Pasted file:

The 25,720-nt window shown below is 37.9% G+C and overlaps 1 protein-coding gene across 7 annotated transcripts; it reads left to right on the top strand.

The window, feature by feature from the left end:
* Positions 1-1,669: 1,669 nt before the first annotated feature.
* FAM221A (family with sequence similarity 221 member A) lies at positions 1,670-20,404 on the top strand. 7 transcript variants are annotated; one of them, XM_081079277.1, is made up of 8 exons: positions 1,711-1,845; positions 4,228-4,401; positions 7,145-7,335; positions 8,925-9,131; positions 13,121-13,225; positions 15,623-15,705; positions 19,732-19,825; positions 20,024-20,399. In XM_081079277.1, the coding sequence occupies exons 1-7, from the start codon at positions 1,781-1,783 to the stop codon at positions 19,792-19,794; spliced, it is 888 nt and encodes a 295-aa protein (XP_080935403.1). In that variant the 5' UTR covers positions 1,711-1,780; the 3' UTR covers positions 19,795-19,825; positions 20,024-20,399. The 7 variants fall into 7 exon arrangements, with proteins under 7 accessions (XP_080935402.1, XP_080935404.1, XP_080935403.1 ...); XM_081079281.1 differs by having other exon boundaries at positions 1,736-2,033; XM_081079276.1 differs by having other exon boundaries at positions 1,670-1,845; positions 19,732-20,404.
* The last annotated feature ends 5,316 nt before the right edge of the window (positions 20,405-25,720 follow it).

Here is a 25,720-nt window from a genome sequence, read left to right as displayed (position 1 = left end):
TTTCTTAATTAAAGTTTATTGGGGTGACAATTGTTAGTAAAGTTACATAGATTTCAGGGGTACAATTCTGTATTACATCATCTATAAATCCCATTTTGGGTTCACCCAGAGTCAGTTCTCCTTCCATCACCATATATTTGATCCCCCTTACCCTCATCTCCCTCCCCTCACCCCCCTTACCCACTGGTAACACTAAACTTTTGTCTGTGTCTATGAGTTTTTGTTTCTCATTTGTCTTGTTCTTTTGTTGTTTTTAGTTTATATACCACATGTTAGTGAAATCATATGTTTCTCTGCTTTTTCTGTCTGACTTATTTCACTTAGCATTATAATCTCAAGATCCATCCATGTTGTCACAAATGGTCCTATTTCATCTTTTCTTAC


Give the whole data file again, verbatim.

The 25,720-nt window shown below is 37.9% G+C and overlaps 1 protein-coding gene across 7 annotated transcripts; it reads left to right on the top strand.

The window, feature by feature from the left end:
* Positions 1-1,669: 1,669 nt before the first annotated feature.
* FAM221A (family with sequence similarity 221 member A) lies at positions 1,670-20,404 on the top strand. 7 transcript variants are annotated; one of them, XM_081079277.1, is made up of 8 exons: positions 1,711-1,845; positions 4,228-4,401; positions 7,145-7,335; positions 8,925-9,131; positions 13,121-13,225; positions 15,623-15,705; positions 19,732-19,825; positions 20,024-20,399. In XM_081079277.1, the coding sequence occupies exons 1-7, from the start codon at positions 1,781-1,783 to the stop codon at positions 19,792-19,794; spliced, it is 888 nt and encodes a 295-aa protein (XP_080935403.1). In that variant the 5' UTR covers positions 1,711-1,780; the 3' UTR covers positions 19,795-19,825; positions 20,024-20,399. The 7 variants fall into 7 exon arrangements, with proteins under 7 accessions (XP_080935402.1, XP_080935404.1, XP_080935403.1 ...); XM_081079281.1 differs by having other exon boundaries at positions 1,736-2,033; XM_081079276.1 differs by having other exon boundaries at positions 1,670-1,845; positions 19,732-20,404.
* The last annotated feature ends 5,316 nt before the right edge of the window (positions 20,405-25,720 follow it).

Here is a 25,720-nt window from a genome sequence, read left to right as displayed (position 1 = left end):
TTTCTTAATTAAAGTTTATTGGGGTGACAATTGTTAGTAAAGTTACATAGATTTCAGGGGTACAATTCTGTATTACATCATCTATAAATCCCATTTTGGGTTCACCCAGAGTCAGTTCTCCTTCCATCACCATATATTTGATCCCCCTTACCCTCATCTCCCTCCCCTCACCCCCCTTACCCACTGGTAACACTAAACTTTTGTCTGTGTCTATGAGTTTTTGTTTCTCATTTGTCTTGTTCTTTTGTTGTTTTTAGTTTATATACCACATGTTAGTGAAATCATATGTTTCTCTGCTTTTTCTGTCTGACTTATTTCACTTAGCATTATAATCTCAAGATCCATCCATGTTGTCACAAATGGTCCTATTTCATCTTTTCTTAC